Wait, say what? You may be just as surprised as we are.

Recently, we stumbled upon this Far and Wide article that talked about the most boring or overrated tourist traps in every state.

According to them, the New Hampshire destination that made the list was the Redstone Rocket Replica in Concord, located at the McAuliffe-Shepard Discovery Center. That said, it was the reason for this conclusion that ultimately caught our attention:

"About an hour’s drive north of this replica is an actual Redstone Rocket, the first vessel to carry Americans into space, making it somewhat baffling why anyone would be interested in seeing the fake one."

Wait...back the truck up for a second. You're saying that one of the first rockets to take Americans into space is currently sitting up here in New Hampshire? Time to do some research.

Where is the Redstone Rocket in New Hampshire?

It turns out that up in Warren, near Lincoln and Woodstock, sits a Redstone Rocket. According to this WMUR article, the vessel was brought to New Hampshire in 1971 by Henry "Ted" Asselin, who wanted to help interest future generations to learn more about space. White Mountains New Hampshire explained on Facebook that the donation also honored New Hampshire's own Alan Shepard, who traveled in a similar vessel and became the first American in space in 1961, according to NASA.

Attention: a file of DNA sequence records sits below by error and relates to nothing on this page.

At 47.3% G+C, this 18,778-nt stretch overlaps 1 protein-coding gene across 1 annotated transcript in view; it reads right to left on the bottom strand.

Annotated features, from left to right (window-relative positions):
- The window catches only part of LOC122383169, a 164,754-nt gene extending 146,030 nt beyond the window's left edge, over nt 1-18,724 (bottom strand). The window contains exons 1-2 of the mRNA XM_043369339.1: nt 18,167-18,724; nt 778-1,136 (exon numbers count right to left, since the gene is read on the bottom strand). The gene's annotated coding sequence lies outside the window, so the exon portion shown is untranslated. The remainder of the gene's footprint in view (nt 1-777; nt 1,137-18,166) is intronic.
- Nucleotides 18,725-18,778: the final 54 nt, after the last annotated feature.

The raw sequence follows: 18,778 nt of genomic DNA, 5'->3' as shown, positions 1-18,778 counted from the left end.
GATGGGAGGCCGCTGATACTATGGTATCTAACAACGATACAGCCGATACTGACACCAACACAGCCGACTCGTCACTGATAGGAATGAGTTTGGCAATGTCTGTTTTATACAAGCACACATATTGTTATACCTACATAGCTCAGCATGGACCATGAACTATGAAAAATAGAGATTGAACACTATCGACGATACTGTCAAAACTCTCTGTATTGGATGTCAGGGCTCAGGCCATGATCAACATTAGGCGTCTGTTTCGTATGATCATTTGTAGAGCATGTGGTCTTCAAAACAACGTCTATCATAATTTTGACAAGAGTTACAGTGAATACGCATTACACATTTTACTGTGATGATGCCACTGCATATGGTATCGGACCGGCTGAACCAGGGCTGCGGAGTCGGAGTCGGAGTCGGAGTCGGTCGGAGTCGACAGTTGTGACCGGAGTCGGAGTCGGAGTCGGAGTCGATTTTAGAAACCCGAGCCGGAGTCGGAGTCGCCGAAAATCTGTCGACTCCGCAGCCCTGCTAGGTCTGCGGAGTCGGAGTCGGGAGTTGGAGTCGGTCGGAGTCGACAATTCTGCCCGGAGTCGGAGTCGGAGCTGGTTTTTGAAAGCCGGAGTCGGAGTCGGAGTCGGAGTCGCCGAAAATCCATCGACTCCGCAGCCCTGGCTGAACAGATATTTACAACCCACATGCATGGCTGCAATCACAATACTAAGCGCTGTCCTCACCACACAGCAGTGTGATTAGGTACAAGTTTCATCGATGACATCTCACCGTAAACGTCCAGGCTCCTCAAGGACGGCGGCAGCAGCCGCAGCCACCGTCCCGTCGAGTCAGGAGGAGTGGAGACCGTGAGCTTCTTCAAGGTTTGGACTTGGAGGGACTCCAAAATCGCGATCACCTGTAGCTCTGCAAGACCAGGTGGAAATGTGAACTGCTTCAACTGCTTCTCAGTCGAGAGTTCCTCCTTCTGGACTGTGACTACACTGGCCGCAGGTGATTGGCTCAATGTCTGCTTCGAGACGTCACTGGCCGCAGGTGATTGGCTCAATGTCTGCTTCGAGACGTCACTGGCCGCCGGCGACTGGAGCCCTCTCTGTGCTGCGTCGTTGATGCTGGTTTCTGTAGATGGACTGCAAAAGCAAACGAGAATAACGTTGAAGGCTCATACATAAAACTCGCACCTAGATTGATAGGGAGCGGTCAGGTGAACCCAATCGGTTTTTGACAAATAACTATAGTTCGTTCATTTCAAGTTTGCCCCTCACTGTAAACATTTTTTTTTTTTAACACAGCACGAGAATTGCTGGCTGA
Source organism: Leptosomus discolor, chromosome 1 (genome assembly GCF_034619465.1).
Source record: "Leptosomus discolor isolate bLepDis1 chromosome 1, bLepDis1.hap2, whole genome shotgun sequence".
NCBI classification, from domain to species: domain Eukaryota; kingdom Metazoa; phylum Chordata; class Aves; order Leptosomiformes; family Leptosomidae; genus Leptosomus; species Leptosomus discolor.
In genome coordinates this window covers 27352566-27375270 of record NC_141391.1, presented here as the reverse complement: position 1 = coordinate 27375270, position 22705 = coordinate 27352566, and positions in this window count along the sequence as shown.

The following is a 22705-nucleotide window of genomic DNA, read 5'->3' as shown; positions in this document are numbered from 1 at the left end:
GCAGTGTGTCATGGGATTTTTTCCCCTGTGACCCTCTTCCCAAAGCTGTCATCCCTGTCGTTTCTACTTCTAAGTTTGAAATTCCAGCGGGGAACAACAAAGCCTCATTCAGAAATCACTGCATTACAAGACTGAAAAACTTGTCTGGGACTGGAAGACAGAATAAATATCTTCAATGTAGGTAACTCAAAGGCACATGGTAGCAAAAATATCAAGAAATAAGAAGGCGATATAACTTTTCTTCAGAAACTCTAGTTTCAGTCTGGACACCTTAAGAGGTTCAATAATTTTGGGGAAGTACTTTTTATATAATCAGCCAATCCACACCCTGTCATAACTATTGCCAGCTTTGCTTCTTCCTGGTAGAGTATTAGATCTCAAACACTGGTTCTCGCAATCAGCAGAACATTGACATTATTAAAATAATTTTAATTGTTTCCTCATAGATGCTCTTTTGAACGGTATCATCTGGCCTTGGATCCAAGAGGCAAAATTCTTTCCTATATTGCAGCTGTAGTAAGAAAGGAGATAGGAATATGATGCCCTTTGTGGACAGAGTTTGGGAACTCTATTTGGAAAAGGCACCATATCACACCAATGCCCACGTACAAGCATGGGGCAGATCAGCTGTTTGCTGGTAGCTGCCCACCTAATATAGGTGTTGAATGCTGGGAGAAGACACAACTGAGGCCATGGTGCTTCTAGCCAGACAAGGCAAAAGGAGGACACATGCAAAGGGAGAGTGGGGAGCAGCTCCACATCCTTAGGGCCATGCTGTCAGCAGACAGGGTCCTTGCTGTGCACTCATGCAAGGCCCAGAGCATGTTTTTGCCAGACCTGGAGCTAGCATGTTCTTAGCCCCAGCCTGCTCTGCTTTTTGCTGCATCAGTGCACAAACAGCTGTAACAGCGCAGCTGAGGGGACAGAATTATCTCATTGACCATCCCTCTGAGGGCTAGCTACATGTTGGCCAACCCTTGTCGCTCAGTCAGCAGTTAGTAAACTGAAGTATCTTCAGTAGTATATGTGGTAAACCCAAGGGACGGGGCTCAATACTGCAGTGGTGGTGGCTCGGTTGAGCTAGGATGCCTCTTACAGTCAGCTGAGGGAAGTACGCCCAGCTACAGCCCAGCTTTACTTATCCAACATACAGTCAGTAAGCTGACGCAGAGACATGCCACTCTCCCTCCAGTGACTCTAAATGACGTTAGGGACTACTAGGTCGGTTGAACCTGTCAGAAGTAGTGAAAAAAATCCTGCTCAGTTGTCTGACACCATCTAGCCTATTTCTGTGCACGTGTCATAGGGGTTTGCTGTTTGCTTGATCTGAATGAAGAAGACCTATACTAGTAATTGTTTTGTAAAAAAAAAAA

So what is a Redstone Rocket?

According to the US Army, a Redstone missile was a "highly accurate, liquid propelled, surface-to-surface missile capable of transporting nuclear or conventional warheads against targets at ranges up to approximately 200 miles." Atlas Obscura also shed some more light on this history:

"...the Redstone missile came to be known as the “Army’s Workhorse” as it was useful not just for a number of military applications, but of ballistic uses as well. The model has the distinction of carrying the first live nuclear warhead during two tests over the Pacific Ocean."

These missiles were eventually changed and altered in order to be used for taking astronauts in space, according to WMUR. Although this New Hampshire rocket is (obviously) no longer active, we're excited to have this piece of history here on our stomping grounds.

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